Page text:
The interpretation of a statute presents a question of law.   (Generes v. Justice Court (1980) 106 Cal.App.3d 678, 681, 165 Cal.Rptr. 222.)   In determining the meaning of section 799, and the scope of its application, our primary concern is to ascertain the legislative intent so as to effectuate the statute's purpose.  (People v. Shirokow (1980) 26 Cal.3d 301, 306–307, 162 Cal.Rptr. 30, 605 P.2d 859.)

 It is reasonable to assume that the Legislature created an exception from the general statute of limitations for “the falsification of public records” because such an offense is generally committed secretly or is hidden behind superficially innocent conduct.   Thus its detection is retarded by the very manner in which it is committed.  (See People v. Darling (1964) 230 Cal.App.2d 615, 621, 41 Cal.Rptr. 219.)   It is clear that the underlying purpose of the statute is to protect the integrity and veracity of public records, files and archives and to prevent their pollution.   Indeed, the absolute nature of the exception and the fact that it applies to only three other types of offenses indicate that the Legislature places great importance on such protection and prevention and considers “the falsification of public records” to be a substantial harm.3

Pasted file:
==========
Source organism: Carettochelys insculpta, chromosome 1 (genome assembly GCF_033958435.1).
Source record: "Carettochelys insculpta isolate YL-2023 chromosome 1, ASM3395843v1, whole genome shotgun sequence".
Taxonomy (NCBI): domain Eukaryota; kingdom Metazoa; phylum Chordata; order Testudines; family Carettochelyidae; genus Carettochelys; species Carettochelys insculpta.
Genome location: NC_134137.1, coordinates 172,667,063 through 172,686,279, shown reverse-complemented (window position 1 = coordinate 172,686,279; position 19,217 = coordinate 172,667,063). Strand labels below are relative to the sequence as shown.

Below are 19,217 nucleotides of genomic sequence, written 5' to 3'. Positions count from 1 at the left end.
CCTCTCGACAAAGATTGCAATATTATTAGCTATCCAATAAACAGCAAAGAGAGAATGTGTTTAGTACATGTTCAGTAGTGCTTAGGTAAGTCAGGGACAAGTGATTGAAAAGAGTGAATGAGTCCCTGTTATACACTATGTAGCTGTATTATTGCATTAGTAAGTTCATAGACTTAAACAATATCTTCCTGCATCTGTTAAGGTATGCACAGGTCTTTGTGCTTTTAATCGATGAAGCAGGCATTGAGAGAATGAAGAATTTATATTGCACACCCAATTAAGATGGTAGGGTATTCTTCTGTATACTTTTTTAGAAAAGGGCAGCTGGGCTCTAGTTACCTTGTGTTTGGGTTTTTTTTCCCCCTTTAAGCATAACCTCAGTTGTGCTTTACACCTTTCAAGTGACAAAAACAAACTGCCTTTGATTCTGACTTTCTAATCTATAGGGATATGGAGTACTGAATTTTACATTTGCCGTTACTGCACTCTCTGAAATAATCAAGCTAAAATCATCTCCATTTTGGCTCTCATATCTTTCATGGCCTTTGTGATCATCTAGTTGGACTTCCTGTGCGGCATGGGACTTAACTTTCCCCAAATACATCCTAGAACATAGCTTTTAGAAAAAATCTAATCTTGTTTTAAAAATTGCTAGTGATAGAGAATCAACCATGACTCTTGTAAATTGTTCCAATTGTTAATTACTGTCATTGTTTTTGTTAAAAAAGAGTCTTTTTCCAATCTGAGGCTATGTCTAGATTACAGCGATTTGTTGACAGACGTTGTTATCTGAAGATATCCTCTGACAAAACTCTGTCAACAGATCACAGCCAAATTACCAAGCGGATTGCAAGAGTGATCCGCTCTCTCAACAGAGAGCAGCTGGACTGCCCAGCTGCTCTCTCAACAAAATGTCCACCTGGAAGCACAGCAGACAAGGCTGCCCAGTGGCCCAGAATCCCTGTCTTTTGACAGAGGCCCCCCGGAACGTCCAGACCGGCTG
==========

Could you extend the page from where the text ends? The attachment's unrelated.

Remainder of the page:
Consequently, in construing section 799, primary importance must be given to the harm therein identified and the protection sought.   (Judson Steel Corp. v. Workers' Comp. Appeals Bd. (1978) 22 Cal.3d 658, 669, 150 Cal.Rptr. 250, 586 P.2d 564;  People v. Carroll (1970) 1 Cal.3d 581, 584, 83 Cal.Rptr. 176, 463 P.2d 400;  Freedland v. Greco (1955) 45 Cal.2d 462, 467, 289 P.2d 463.)   The statute's prophylactic purpose should be promoted rather than defeated.  (East Bay Garbage Co. v. Washington Township Sanitation Co. (1959) 52 Cal.2d 708, 713, 344 P.2d 289;  Southland Mechanical Contructors Corp. v. Nixen (1981) 119 Cal.App.3d 417, 430, 173 Cal.Rptr. 917.)   To this end, overly literal construction of particular words and overrefined inquiries into their meaning should be eschewed where doing so conflicts with or would nullify the obvious legislative purpose behind the statute.  (See People v. Davis (1981) 29 Cal.3d 814, 828–829, 176 Cal.Rptr. 521, 633 P.2d 186;  People v. Hannon (1971) 5 Cal.3d 330, 335, 96 Cal.Rptr. 35, 486 P.2d 1235;  Cooperrider v. Civil Service Com. (1979) 97 Cal.App.3d 495, 502, 158 Cal.Rptr. 801;  People v. Weger (1967) 251 Cal.App.2d 584, 590, 59 Cal.Rptr. 661;  People v. Deibert (1953) 117 Cal.App.2d 410, 418, 256 P.2d 355.)   Literal interpretations must also be avoided when they lead to absurd results.  (Id.;  People v. Darling, supra, 230 Cal.App.2d 615, 620, 41 Cal.Rptr. 219.)